Lectura Tesi Doctoral Jose Yeste Lozano
Tesis Jorge Mario Garzón Rey 26.06.2018 Tesis  - 

Difusió de les dades de la Lectura de la Tesi Doctoral de : Jose Yeste Lozano
Títol: Microphysiological systems for modelling and monitoring biological
Directors: Rosa Villa Sanz i Xavier Illa Vila
Tutor: Jordi Aguiló Llobet
Data i hora lectura: 26/06/2018 a les 11:00h
Lloc lectura: Sala d’actes Pepe Millán, Institut de Microelectrònica de
Barcelona, IMB-CNM (CSIC)
Programa de Doctorat: Enginyeria Electrònica i de Telecomunicació
Departament on està inscrita la tesi: Departament de Microelectrònica i
Sistemes Electrònics

Microphysiological systems (MPS) are biologically inspired microengineered in vitro models that faithfully recapitulate tissue- and organ-level physiology and emulate physiologically relevant in vivo conditions, such as cell organization and microenvironmental cues. Recent advances in biomaterials and microtechnologies have enabled the development of significant MPS with potential applications in toxicity, disease modelling, and drug development. Current MPS are extremely useful for modelling biological barriers that separate the blood circulation from tissue compartments and that play an important role in the pathophysiology of many prevalent human diseases.
The primary function of a barrier tissue is to control the transepithelial transport of solutes; therefore, the ability to quantify transport in a barrier model is critical. Electrical impedance spectroscopy (EIS) permits its quantification with the advantages of being non-destructive, label-free, and easily applicable in real time. However, it is challenging to achieve the uniform current distribution required for accurate measurements within miniaturized cell culture channels of MPS, which can partially explain the large disparity of transepithelial electrical resistance (TEER) values reported for identical cell types. Here, a numerical study is presented to elucidate this issue and to optimize a tetrapolar configuration especially suitable for performing accurate EIS measurements in microfluidic channels, in which cells can be visualised alongside TEER analysis since it implements minimal electrode coverage. Based on this optimal configuration, it was developed a modular perfusion chamber made of a disposable porous membrane, where the barrier tissue is formed, and two reusable plates, where electrodes are patterned. Additionally, with the same electrodes but in a bipolar configuration, the concentration of NaCl in both sides of the tissue can be estimated from electrical conductances of the solutions—enabling in-line measurement of the transepithelial chemical gradient of NaCl. This measurement system was validated using an in vitro model of the renal tubule, which is physiologically exposed to transepithelial gradients as a result of its continuous transepithelial transport of NaCl.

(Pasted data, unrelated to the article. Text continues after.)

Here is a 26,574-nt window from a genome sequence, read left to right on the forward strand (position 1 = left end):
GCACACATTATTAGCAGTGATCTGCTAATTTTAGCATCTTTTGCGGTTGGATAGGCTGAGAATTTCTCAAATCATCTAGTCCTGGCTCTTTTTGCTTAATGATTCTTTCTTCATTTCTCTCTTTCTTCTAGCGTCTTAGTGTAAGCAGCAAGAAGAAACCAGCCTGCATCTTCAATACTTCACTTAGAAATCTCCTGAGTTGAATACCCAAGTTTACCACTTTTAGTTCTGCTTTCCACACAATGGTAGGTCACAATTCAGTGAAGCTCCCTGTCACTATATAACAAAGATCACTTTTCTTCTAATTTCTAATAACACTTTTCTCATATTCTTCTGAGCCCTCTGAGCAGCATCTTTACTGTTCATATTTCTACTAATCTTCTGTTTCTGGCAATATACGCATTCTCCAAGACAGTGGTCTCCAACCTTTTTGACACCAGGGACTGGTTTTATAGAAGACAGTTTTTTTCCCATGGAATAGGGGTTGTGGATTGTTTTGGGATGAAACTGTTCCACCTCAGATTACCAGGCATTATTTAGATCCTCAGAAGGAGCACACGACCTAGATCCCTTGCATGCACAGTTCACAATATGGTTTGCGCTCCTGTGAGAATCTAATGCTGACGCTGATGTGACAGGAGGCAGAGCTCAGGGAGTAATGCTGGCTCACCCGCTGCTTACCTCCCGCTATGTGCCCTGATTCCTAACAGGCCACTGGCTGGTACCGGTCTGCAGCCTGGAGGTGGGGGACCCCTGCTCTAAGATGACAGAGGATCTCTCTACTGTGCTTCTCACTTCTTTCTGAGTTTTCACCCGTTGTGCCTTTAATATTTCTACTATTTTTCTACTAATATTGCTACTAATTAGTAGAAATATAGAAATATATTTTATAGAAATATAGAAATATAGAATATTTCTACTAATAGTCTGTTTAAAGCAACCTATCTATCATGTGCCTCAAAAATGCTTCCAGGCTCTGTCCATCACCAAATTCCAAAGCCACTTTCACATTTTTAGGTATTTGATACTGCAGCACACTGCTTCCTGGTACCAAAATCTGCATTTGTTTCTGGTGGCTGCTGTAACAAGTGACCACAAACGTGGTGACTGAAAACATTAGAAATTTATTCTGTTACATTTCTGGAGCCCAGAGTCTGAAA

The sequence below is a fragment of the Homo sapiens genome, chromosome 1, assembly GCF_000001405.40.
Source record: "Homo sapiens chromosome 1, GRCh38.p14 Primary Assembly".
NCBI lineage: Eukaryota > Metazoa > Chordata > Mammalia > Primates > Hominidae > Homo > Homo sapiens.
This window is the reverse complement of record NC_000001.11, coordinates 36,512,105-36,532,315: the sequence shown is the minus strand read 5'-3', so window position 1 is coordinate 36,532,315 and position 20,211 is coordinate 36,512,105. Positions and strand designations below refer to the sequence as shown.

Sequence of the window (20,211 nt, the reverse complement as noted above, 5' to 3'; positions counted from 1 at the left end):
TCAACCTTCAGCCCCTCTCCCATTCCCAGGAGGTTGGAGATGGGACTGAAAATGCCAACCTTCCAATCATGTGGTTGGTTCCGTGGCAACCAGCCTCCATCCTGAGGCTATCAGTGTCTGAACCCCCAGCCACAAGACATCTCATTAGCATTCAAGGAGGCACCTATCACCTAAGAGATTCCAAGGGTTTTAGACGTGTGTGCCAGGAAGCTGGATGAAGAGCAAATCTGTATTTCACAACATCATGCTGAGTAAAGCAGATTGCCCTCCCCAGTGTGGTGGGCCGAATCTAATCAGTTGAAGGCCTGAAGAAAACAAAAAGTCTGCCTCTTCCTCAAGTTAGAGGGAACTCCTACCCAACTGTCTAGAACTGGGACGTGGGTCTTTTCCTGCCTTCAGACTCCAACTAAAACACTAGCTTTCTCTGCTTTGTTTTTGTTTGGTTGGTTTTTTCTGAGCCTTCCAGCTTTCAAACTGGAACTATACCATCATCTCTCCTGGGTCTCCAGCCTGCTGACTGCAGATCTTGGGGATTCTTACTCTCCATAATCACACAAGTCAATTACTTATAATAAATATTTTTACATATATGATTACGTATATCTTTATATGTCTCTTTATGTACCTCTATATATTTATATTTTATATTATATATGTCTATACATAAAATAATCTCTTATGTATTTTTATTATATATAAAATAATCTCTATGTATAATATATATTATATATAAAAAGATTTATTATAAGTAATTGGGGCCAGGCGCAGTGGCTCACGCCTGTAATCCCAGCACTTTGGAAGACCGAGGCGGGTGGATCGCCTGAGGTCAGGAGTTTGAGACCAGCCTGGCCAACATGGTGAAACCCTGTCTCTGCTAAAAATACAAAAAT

Beyond the capabilities of membrane-based compartmentalization strategies, the development of MPS with multiple interconnected biological barriers will expand the technology to recapitulate more complex organ-level functions. There are multiple technical challenges to reproduce several biological barriers in a single device while maintaining a particular controlled microenvironment for each cell type. Here, it is presented a novel microfluidic device where 1) multiple cell types, arranged in side-byside compartments, are interconnected with microgrooves and where 2) multiple barrier tissues are measured through metal electrodes in the microgrooves. As a proof-of concept, the device was used to mimic the structure of the blood-retinal barrier (BRB)  10 Abstract including the inner and the outer barriers. Both barriers were successfully formed in the device and monitored in real time, demonstrating its great potential for application to organ-on-a-chip technology.
Investigador de contacte: Jose Yeste Lozano  

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